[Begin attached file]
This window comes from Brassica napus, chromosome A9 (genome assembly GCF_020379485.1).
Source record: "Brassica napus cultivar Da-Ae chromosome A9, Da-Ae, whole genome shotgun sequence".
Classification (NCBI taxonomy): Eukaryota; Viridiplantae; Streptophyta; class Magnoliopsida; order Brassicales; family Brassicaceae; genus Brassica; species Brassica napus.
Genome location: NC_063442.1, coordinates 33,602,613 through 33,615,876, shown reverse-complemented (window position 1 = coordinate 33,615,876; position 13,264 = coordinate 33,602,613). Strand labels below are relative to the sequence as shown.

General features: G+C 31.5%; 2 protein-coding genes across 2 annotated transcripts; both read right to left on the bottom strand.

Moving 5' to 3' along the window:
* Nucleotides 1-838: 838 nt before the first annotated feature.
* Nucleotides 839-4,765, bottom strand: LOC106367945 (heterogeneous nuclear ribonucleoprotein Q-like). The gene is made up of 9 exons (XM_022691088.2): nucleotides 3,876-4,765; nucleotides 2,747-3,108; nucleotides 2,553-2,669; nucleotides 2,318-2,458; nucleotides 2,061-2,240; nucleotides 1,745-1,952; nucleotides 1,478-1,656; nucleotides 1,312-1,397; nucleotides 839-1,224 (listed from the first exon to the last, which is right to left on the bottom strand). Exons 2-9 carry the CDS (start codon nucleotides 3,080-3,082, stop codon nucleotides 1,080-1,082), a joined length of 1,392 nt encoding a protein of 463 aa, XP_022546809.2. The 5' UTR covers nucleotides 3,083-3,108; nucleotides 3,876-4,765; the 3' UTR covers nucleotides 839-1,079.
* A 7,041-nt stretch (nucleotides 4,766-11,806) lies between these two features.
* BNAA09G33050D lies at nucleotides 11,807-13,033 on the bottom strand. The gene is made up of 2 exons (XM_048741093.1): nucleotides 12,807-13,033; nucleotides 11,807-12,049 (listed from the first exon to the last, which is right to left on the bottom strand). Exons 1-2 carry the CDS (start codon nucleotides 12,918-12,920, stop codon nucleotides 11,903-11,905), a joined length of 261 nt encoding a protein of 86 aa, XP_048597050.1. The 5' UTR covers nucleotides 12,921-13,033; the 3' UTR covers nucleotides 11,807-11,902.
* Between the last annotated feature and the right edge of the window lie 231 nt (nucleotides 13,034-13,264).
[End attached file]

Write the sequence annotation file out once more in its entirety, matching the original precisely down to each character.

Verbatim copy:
This window comes from Brassica napus, chromosome A9 (genome assembly GCF_020379485.1).
Source record: "Brassica napus cultivar Da-Ae chromosome A9, Da-Ae, whole genome shotgun sequence".
Classification (NCBI taxonomy): Eukaryota; Viridiplantae; Streptophyta; class Magnoliopsida; order Brassicales; family Brassicaceae; genus Brassica; species Brassica napus.
Genome location: NC_063442.1, coordinates 33,602,613 through 33,615,876, shown reverse-complemented (window position 1 = coordinate 33,615,876; position 13,264 = coordinate 33,602,613). Strand labels below are relative to the sequence as shown.

General features: G+C 31.5%; 2 protein-coding genes across 2 annotated transcripts; both read right to left on the bottom strand.

Moving 5' to 3' along the window:
* Nucleotides 1-838: 838 nt before the first annotated feature.
* Nucleotides 839-4,765, bottom strand: LOC106367945 (heterogeneous nuclear ribonucleoprotein Q-like). The gene is made up of 9 exons (XM_022691088.2): nucleotides 3,876-4,765; nucleotides 2,747-3,108; nucleotides 2,553-2,669; nucleotides 2,318-2,458; nucleotides 2,061-2,240; nucleotides 1,745-1,952; nucleotides 1,478-1,656; nucleotides 1,312-1,397; nucleotides 839-1,224 (listed from the first exon to the last, which is right to left on the bottom strand). Exons 2-9 carry the CDS (start codon nucleotides 3,080-3,082, stop codon nucleotides 1,080-1,082), a joined length of 1,392 nt encoding a protein of 463 aa, XP_022546809.2. The 5' UTR covers nucleotides 3,083-3,108; nucleotides 3,876-4,765; the 3' UTR covers nucleotides 839-1,079.
* A 7,041-nt stretch (nucleotides 4,766-11,806) lies between these two features.
* BNAA09G33050D lies at nucleotides 11,807-13,033 on the bottom strand. The gene is made up of 2 exons (XM_048741093.1): nucleotides 12,807-13,033; nucleotides 11,807-12,049 (listed from the first exon to the last, which is right to left on the bottom strand). Exons 1-2 carry the CDS (start codon nucleotides 12,918-12,920, stop codon nucleotides 11,903-11,905), a joined length of 261 nt encoding a protein of 86 aa, XP_048597050.1. The 5' UTR covers nucleotides 12,921-13,033; the 3' UTR covers nucleotides 11,807-11,902.
* Between the last annotated feature and the right edge of the window lie 231 nt (nucleotides 13,034-13,264).